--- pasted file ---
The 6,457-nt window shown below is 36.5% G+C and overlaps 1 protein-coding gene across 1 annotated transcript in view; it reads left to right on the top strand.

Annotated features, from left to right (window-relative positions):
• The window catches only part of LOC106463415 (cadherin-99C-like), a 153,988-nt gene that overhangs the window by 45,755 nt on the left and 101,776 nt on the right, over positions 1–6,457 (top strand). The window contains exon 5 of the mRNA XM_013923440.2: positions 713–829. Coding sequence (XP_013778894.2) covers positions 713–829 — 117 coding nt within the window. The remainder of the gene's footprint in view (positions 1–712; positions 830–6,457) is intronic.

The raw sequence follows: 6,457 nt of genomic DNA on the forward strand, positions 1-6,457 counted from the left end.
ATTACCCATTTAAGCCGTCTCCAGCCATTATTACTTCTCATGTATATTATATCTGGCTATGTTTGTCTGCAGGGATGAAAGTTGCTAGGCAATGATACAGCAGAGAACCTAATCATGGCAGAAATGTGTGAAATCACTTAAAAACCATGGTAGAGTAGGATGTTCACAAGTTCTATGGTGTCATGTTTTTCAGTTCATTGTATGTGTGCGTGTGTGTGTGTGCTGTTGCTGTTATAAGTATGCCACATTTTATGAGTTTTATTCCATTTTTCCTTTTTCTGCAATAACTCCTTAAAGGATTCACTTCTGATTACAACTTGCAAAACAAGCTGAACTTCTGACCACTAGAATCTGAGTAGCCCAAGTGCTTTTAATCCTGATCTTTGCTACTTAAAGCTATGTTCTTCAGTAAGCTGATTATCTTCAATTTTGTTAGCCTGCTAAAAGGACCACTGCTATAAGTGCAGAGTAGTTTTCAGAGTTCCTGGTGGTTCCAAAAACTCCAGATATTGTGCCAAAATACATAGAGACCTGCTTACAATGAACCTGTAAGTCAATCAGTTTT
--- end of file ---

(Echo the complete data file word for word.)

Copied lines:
The 6,457-nt window shown below is 36.5% G+C and overlaps 1 protein-coding gene across 1 annotated transcript in view; it reads left to right on the top strand.

Annotated features, from left to right (window-relative positions):
• The window catches only part of LOC106463415 (cadherin-99C-like), a 153,988-nt gene that overhangs the window by 45,755 nt on the left and 101,776 nt on the right, over positions 1–6,457 (top strand). The window contains exon 5 of the mRNA XM_013923440.2: positions 713–829. Coding sequence (XP_013778894.2) covers positions 713–829 — 117 coding nt within the window. The remainder of the gene's footprint in view (positions 1–712; positions 830–6,457) is intronic.

The raw sequence follows: 6,457 nt of genomic DNA on the forward strand, positions 1-6,457 counted from the left end.
ATTACCCATTTAAGCCGTCTCCAGCCATTATTACTTCTCATGTATATTATATCTGGCTATGTTTGTCTGCAGGGATGAAAGTTGCTAGGCAATGATACAGCAGAGAACCTAATCATGGCAGAAATGTGTGAAATCACTTAAAAACCATGGTAGAGTAGGATGTTCACAAGTTCTATGGTGTCATGTTTTTCAGTTCATTGTATGTGTGCGTGTGTGTGTGTGCTGTTGCTGTTATAAGTATGCCACATTTTATGAGTTTTATTCCATTTTTCCTTTTTCTGCAATAACTCCTTAAAGGATTCACTTCTGATTACAACTTGCAAAACAAGCTGAACTTCTGACCACTAGAATCTGAGTAGCCCAAGTGCTTTTAATCCTGATCTTTGCTACTTAAAGCTATGTTCTTCAGTAAGCTGATTATCTTCAATTTTGTTAGCCTGCTAAAAGGACCACTGCTATAAGTGCAGAGTAGTTTTCAGAGTTCCTGGTGGTTCCAAAAACTCCAGATATTGTGCCAAAATACATAGAGACCTGCTTACAATGAACCTGTAAGTCAATCAGTTTT